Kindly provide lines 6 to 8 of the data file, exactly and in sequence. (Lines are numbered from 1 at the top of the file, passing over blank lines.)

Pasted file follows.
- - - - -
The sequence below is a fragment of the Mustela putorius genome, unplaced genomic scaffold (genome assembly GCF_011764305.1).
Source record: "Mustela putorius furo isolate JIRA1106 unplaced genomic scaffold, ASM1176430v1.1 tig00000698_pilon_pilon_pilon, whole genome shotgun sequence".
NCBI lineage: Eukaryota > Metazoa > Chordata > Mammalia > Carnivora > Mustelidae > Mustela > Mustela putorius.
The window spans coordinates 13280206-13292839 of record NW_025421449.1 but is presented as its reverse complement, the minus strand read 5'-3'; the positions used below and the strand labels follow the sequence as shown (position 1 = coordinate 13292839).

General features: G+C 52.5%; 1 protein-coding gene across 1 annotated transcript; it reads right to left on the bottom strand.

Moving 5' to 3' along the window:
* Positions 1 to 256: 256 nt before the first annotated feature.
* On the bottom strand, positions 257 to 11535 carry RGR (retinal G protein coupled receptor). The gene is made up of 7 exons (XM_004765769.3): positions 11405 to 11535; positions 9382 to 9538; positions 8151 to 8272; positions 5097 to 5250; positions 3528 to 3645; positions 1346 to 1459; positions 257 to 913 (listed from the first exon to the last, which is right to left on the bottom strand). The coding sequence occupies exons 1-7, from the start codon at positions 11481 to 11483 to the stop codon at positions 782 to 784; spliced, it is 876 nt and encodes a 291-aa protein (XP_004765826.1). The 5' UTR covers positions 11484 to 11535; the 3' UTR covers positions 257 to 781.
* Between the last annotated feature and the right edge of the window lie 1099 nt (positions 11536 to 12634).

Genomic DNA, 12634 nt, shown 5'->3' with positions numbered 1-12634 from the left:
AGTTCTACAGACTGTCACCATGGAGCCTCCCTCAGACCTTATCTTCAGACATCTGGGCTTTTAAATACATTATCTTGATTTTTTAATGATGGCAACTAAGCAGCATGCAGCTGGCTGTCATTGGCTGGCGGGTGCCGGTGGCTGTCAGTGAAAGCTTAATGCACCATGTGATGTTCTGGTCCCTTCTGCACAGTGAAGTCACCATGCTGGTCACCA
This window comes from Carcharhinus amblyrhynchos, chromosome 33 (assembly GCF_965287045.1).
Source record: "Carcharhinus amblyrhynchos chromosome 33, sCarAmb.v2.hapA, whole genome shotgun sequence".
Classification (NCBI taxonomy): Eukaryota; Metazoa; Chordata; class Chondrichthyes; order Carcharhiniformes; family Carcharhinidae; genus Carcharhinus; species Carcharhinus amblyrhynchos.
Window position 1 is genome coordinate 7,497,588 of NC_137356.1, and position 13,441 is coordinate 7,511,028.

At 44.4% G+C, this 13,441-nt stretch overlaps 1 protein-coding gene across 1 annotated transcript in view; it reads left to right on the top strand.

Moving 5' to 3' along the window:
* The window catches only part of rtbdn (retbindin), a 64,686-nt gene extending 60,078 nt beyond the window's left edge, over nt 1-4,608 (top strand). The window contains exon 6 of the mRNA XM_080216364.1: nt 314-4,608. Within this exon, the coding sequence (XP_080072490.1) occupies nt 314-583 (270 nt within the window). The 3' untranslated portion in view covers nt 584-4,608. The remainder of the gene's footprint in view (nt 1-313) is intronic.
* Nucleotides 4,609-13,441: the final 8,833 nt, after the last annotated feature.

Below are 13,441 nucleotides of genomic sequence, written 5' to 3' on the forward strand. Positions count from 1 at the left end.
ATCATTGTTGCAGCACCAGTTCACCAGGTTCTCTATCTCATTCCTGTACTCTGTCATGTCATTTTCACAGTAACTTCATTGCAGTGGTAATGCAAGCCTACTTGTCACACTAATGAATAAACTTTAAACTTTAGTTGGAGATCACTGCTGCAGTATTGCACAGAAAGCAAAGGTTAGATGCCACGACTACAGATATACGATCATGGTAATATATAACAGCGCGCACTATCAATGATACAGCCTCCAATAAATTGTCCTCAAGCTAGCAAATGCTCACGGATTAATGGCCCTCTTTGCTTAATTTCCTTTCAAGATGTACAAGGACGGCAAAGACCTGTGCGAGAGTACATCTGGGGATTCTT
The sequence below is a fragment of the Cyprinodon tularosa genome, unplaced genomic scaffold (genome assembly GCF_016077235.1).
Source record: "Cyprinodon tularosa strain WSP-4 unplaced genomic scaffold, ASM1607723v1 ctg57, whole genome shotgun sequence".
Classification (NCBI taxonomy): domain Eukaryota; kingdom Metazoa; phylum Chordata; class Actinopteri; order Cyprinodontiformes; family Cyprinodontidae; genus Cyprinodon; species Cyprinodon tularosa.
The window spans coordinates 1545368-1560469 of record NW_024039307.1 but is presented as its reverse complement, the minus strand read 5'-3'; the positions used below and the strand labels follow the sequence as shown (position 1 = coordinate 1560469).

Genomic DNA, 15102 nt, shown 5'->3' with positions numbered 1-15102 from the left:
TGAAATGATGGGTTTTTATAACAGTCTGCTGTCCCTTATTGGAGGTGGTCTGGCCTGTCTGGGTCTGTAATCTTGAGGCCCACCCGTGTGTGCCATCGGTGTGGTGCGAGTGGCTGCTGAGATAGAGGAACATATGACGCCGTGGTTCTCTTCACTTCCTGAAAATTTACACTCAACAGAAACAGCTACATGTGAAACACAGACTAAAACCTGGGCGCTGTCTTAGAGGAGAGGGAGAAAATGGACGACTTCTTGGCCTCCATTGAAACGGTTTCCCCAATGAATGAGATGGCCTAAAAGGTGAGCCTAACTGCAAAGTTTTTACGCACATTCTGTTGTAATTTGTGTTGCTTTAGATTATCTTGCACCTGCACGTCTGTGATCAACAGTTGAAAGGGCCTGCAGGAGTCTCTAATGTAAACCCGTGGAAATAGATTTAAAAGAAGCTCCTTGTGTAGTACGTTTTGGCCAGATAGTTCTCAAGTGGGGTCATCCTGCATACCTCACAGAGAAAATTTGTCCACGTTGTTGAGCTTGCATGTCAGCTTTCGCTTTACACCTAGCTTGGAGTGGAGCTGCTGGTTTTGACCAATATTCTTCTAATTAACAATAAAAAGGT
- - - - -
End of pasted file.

Moving 5' to 3' along the window:
* Positions 1 to 256: 256 nt before the first annotated feature.
* On the bottom strand, positions 257 to 11535 carry RGR (retinal G protein coupled receptor). The gene is made up of 7 exons (XM_004765769.3): positions 11405 to 11535; positions 9382 to 9538; positions 8151 to 8272; positions 5097 to 5250; positions 3528 to 3645; positions 1346 to 1459; positions 257 to 913 (listed from the first exon to the last, which is right to left on the bottom strand). The coding sequence occupies exons 1-7, from the start codon at positions 11481 to 11483 to the stop codon at positions 782 to 784; spliced, it is 876 nt and encodes a 291-aa protein (XP_004765826.1). The 5' UTR covers positions 11484 to 11535; the 3' UTR covers positions 257 to 781.